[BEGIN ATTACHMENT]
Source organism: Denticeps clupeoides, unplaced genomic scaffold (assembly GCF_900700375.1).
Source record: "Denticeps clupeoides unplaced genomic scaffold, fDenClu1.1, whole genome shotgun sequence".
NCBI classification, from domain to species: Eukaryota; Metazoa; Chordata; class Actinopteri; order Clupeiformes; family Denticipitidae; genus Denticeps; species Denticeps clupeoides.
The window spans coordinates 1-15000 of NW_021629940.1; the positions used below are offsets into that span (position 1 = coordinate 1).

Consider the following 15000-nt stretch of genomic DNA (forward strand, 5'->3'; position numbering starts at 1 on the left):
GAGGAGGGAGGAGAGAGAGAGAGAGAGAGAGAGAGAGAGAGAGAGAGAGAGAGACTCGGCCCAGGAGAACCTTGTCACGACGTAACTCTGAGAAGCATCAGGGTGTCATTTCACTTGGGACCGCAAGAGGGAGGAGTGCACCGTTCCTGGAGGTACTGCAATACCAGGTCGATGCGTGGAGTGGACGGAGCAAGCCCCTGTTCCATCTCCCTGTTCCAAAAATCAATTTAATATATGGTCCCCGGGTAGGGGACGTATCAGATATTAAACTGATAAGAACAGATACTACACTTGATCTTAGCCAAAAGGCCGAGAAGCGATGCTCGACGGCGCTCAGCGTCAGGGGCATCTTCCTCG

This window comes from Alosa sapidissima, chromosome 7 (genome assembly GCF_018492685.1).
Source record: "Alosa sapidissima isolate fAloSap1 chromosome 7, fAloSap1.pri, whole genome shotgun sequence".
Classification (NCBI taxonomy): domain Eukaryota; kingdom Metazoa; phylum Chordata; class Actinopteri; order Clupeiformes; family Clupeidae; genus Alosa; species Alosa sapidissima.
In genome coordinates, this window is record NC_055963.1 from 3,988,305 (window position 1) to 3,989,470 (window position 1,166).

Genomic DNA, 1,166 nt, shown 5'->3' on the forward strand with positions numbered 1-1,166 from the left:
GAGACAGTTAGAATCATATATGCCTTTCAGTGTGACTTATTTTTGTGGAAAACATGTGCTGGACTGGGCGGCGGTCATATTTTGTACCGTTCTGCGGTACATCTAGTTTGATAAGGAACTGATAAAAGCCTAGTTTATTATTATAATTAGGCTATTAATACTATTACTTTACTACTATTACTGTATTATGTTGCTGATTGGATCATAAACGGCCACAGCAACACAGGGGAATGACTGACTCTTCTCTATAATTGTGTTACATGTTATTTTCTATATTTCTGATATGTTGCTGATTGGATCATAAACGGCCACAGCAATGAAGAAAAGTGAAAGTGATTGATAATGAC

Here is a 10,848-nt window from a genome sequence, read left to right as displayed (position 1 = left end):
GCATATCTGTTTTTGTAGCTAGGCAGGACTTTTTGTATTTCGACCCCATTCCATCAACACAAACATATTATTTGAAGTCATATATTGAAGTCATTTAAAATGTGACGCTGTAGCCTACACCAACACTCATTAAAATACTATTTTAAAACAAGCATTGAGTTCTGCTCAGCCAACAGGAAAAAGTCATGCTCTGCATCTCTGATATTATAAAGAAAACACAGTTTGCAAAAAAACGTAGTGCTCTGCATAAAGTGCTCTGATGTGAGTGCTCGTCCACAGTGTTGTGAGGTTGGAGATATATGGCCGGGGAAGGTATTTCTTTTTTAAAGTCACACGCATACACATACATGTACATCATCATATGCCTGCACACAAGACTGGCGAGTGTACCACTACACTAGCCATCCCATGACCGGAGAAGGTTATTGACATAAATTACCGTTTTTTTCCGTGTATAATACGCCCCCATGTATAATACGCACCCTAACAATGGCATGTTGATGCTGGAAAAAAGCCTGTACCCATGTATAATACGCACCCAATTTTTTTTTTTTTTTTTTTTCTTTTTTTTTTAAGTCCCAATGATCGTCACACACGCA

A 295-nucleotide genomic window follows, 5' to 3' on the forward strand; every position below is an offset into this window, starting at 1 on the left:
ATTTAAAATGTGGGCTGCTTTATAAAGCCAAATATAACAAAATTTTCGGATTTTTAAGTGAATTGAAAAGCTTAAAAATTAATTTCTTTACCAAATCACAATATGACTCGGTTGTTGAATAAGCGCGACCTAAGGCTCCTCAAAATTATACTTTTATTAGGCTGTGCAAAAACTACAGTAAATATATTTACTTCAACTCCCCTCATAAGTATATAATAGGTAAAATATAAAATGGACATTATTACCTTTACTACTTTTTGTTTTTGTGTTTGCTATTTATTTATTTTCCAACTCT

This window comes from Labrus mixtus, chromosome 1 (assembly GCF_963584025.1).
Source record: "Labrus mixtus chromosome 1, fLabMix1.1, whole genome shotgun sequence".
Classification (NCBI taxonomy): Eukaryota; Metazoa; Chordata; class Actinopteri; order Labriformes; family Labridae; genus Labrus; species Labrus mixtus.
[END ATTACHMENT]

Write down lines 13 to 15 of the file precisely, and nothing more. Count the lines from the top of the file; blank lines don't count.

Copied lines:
Here is a 10,848-nt window from a genome sequence, read left to right as displayed (position 1 = left end):
GCATATCTGTTTTTGTAGCTAGGCAGGACTTTTTGTATTTCGACCCCATTCCATCAACACAAACATATTATTTGAAGTCATATATTGAAGTCATTTAAAATGTGACGCTGTAGCCTACACCAACACTCATTAAAATACTATTTTAAAACAAGCATTGAGTTCTGCTCAGCCAACAGGAAAAAGTCATGCTCTGCATCTCTGATATTATAAAGAAAACACAGTTTGCAAAAAAACGTAGTGCTCTGCATAAAGTGCTCTGATGTGAGTGCTCGTCCACAGTGTTGTGAGGTTGGAGATATATGGCCGGGGAAGGTATTTCTTTTTTAAAGTCACACGCATACACATACATGTACATCATCATATGCCTGCACACAAGACTGGCGAGTGTACCACTACACTAGCCATCCCATGACCGGAGAAGGTTATTGACATAAATTACCGTTTTTTTCCGTGTATAATACGCCCCCATGTATAATACGCACCCTAACAATGGCATGTTGATGCTGGAAAAAAGCCTGTACCCATGTATAATACGCACCCAATTTTTTTTTTTTTTTTTTTTCTTTTTTTTTTAAGTCCCAATGATCGTCACACACGCA

A 295-nucleotide genomic window follows, 5' to 3' on the forward strand; every position below is an offset into this window, starting at 1 on the left: